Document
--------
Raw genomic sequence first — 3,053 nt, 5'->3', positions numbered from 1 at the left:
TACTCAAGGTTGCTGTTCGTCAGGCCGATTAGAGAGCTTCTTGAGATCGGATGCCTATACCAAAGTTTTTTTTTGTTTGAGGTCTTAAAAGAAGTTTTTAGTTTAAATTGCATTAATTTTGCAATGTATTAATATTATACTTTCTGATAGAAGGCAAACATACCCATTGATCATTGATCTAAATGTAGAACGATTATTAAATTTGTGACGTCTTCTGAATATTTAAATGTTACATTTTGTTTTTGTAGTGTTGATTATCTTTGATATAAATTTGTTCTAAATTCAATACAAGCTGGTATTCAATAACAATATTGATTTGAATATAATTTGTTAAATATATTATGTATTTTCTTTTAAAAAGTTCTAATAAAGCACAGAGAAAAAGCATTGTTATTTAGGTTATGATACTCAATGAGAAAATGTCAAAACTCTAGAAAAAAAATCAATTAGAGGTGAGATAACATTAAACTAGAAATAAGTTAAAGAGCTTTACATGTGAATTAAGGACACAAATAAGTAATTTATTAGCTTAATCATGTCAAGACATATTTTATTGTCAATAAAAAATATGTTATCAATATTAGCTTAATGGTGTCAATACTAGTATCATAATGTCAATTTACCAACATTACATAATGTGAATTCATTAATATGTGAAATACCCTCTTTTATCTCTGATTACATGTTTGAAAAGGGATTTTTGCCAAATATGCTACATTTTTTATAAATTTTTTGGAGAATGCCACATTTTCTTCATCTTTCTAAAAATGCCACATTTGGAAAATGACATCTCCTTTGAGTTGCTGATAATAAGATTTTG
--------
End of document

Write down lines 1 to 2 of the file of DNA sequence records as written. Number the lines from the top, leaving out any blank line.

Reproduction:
Raw genomic sequence first — 3,053 nt, 5'->3', positions numbered from 1 at the left:
TACTCAAGGTTGCTGTTCGTCAGGCCGATTAGAGAGCTTCTTGAGATCGGATGCCTATACCAAAGTTTTTTTTTGTTTGAGGTCTTAAAAGAAGTTTTTAGTTTAAATTGCATTAATTTTGCAATGTATTAATATTATACTTTCTGATAGAAGGCAAACATACCCATTGATCATTGATCTAAATGTAGAACGATTATTAAATTTGTGACGTCTTCTGAATATTTAAATGTTACATTTTGTTTTTGTAGTGTTGATTATCTTTGATATAAATTTGTTCTAAATTCAATACAAGCTGGTATTCAATAACAATATTGATTTGAATATAATTTGTTAAATATATTATGTATTTTCTTTTAAAAAGTTCTAATAAAGCACAGAGAAAAAGCATTGTTATTTAGGTTATGATACTCAATGAGAAAATGTCAAAACTCTAGAAAAAAAATCAATTAGAGGTGAGATAACATTAAACTAGAAATAAGTTAAAGAGCTTTACATGTGAATTAAGGACACAAATAAGTAATTTATTAGCTTAATCATGTCAAGACATATTTTATTGTCAATAAAAAATATGTTATCAATATTAGCTTAATGGTGTCAATACTAGTATCATAATGTCAATTTACCAACATTACATAATGTGAATTCATTAATATGTGAAATACCCTCTTTTATCTCTGATTACATGTTTGAAAAGGGATTTTTGCCAAATATGCTACATTTTTTATAAATTTTTTGGAGAATGCCACATTTTCTTCATCTTTCTAAAAATGCCACATTTGGAAAATGACATCTCCTTTGAGTTGCTGATAATAAGATTTTG